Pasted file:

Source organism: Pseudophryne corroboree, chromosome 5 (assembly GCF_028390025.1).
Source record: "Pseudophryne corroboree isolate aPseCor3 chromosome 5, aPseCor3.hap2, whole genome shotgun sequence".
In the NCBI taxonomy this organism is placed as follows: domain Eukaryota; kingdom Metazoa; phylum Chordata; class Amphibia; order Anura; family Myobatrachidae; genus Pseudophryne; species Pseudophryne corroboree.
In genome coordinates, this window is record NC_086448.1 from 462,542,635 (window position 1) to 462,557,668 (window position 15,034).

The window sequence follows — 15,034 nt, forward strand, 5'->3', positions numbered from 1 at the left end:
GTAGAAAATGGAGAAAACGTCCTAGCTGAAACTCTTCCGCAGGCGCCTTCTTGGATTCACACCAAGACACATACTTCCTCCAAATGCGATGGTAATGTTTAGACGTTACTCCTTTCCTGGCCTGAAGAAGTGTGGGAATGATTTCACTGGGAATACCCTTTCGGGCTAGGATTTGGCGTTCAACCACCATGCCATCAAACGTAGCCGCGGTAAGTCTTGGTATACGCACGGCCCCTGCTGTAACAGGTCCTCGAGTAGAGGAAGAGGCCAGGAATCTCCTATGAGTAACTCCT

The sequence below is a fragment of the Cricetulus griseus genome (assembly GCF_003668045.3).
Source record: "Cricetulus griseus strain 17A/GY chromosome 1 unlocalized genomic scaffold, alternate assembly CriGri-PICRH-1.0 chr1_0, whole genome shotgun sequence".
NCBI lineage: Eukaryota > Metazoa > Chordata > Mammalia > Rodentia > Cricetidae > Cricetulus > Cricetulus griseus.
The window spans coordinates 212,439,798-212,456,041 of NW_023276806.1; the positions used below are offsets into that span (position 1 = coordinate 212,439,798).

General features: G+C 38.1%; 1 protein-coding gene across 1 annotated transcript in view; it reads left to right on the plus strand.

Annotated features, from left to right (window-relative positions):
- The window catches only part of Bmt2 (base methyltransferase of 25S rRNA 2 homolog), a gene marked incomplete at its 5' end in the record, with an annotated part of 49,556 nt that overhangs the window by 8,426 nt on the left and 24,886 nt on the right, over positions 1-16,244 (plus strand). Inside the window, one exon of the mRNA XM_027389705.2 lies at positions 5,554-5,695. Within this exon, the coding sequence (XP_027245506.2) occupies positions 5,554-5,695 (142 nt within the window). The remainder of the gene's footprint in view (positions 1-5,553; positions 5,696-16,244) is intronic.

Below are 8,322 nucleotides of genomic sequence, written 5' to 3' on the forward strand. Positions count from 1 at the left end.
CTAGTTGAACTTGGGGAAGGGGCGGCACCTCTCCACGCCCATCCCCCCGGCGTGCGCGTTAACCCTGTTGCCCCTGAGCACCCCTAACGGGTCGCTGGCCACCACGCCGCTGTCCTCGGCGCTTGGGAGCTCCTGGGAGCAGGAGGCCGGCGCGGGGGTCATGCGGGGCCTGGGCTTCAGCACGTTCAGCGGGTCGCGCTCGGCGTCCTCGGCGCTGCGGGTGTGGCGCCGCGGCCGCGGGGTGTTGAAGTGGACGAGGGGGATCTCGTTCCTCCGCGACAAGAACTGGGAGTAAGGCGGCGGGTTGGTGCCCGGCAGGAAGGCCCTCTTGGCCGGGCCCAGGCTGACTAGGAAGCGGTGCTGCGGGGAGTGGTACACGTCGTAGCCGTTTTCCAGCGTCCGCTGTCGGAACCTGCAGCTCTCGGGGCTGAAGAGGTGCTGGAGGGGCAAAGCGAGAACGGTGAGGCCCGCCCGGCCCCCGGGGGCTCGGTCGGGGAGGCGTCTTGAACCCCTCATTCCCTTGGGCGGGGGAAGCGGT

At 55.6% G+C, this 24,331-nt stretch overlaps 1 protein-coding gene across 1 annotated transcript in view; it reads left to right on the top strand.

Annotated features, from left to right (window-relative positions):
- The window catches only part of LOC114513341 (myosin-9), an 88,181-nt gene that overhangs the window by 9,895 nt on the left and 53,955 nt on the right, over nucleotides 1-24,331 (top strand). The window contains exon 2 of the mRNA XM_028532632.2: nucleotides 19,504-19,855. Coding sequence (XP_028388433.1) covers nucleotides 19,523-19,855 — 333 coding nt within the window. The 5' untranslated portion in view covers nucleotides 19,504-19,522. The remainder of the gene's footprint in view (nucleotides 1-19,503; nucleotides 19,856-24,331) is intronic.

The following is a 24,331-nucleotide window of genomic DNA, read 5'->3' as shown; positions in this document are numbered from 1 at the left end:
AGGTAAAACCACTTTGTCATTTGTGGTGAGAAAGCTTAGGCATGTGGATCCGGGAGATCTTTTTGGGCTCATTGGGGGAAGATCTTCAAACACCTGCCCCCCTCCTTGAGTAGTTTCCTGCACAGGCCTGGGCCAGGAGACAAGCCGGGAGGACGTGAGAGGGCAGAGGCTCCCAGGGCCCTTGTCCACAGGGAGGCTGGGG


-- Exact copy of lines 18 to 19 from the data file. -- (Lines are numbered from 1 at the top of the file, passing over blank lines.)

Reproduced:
- The window catches only part of LOC114513341 (myosin-9), an 88,181-nt gene that overhangs the window by 9,895 nt on the left and 53,955 nt on the right, over nucleotides 1-24,331 (top strand). The window contains exon 2 of the mRNA XM_028532632.2: nucleotides 19,504-19,855. Coding sequence (XP_028388433.1) covers nucleotides 19,523-19,855 — 333 coding nt within the window. The 5' untranslated portion in view covers nucleotides 19,504-19,522. The remainder of the gene's footprint in view (nucleotides 1-19,503; nucleotides 19,856-24,331) is intronic.

The following is a 24,331-nucleotide window of genomic DNA, read 5'->3' as shown; positions in this document are numbered from 1 at the left end: